Spider-Man: A SuperParent Review

Sony's take on Marvel's iconic hero is a generous delight, but is it suitable for younger kids?

There have been many Spider-Man games over the last twenty years, and, a few notable exceptions aside, most stick to a fairly tried and trusted template of freeform web-swinging exploration, wall-crawling stealth, and biff-bam-pow punch-ups with criminal gangs.

The latest riff on the formula, from Ratchet & Clank developer Insomniac Games, sticks with what has worked in the past but delivers it with a level of polish, passion, and pacing that is rarely seen. The result is a gleaming gem of a blockbuster, but that doesn’t mean it’s entirely suitable for kids.

So what’s the story?

Insomniac’s Spider-Man isn’t based on any movie or particular comic book storyline. It begins when Peter Parker has been Spider-Man for about eight years, and is just about to take down Wilson Fisk, a millionaire businessman who is also the Kingpin, a city-wide crime boss. Defeating Kingpin is just the start, however, and a new, deadlier gang rises to fill the power vacuum left by Fisk’s incarceration, even as he continues to direct his men from inside prison.

This isn’t the “save the world” drama of The Avengers, but a relatively street level tale which hits on all the important moral beats that a good Spider-Man story needs. You’ll play as Peter Parker often, out of costume and trying to do the right thing for his Aunt May, who helps run a homeless shelter, working in Dr. Otto Octavius’ lab to keep his job while tentatively trying to rebuild his relationship with ex-girlfriend Mary Jane.

At all times, you’re being driven by Peter’s desire to do the right thing, and as events in New York spiral out of control, all these threads overlap and intertwine in satisfying ways. It’s never just about people in costumes punching each other - these are real characters, superbly voiced and animated with lifelike emotion.

But we get to swing freely around the city, right?

After some introductory tutorial sections in which Spidey battles through Kingpin’s thugs, and a boss battle against the big man himself, you’re finally free to swing through New York, and it’s a treat worth waiting for. The city has been recreated perfectly, cleverly condensing all the famous boroughs and landmarks into a game map that feels large, but never so massive that traversing it becomes a chore.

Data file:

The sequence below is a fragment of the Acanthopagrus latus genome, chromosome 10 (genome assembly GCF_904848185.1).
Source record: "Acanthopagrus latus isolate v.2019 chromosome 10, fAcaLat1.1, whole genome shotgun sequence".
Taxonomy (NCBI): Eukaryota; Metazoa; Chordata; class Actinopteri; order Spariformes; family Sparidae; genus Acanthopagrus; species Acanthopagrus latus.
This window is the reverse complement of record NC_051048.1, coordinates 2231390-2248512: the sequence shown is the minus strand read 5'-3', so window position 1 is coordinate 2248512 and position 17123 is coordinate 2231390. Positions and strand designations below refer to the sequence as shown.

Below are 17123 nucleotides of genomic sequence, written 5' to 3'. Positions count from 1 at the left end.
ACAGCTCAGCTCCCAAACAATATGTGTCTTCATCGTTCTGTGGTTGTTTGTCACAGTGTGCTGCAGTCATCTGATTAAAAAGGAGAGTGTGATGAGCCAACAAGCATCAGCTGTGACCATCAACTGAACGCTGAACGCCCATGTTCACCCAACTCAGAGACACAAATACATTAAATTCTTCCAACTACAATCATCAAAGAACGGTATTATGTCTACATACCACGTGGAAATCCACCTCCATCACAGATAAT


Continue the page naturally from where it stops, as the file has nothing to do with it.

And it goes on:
Swinging is simple and intuitive, controlled with just the R2 shoulder button (trigger). Press to swing, release to let go. Anyone can master it, and while this is far from the first time we’ve done this in Spidey games, the rush is still as powerful as ever. Swooping over the traffic, then catapulting high into the air, somersaulting off skyscraper roofs and diving back to earth before swinging away again with a well-timed thwip of webbing...even after dozens of hours of gameplay, you’ll still find yourself taking the long way round to objectives, simply because traversing the city as Spider-Man is fun.

You have complete freedom of movement, and unless you try to actually leave the island of Manhattan, you’re never turned around and told not to go somewhere. The sense of freedom is exhilarating.

So what do we have to do?

As well as the main story missions, marked as unmissable yellow icons, and optional side missions, marked in blue, there are dozens of bonus activities you can undertake in order to earn different tokens which can be cashed in for new Spider-Man costumes (there are 26 in all) and gadgets.

Locating Peter’s old school backpacks, still webbed to walls around the city, is a fun one. Finding and photographing landmarks is another. You’ll trail the playful, irreverent thief Black Cat, help catch homing pigeons for a homeless man, tackle scientific research, and more. None of these activities are overwhelming - there are usually only ever a dozen or so in each category - so the game cleverly avoids the creeping bloat of other open-world games. You’re never faced with what feels like endless busywork.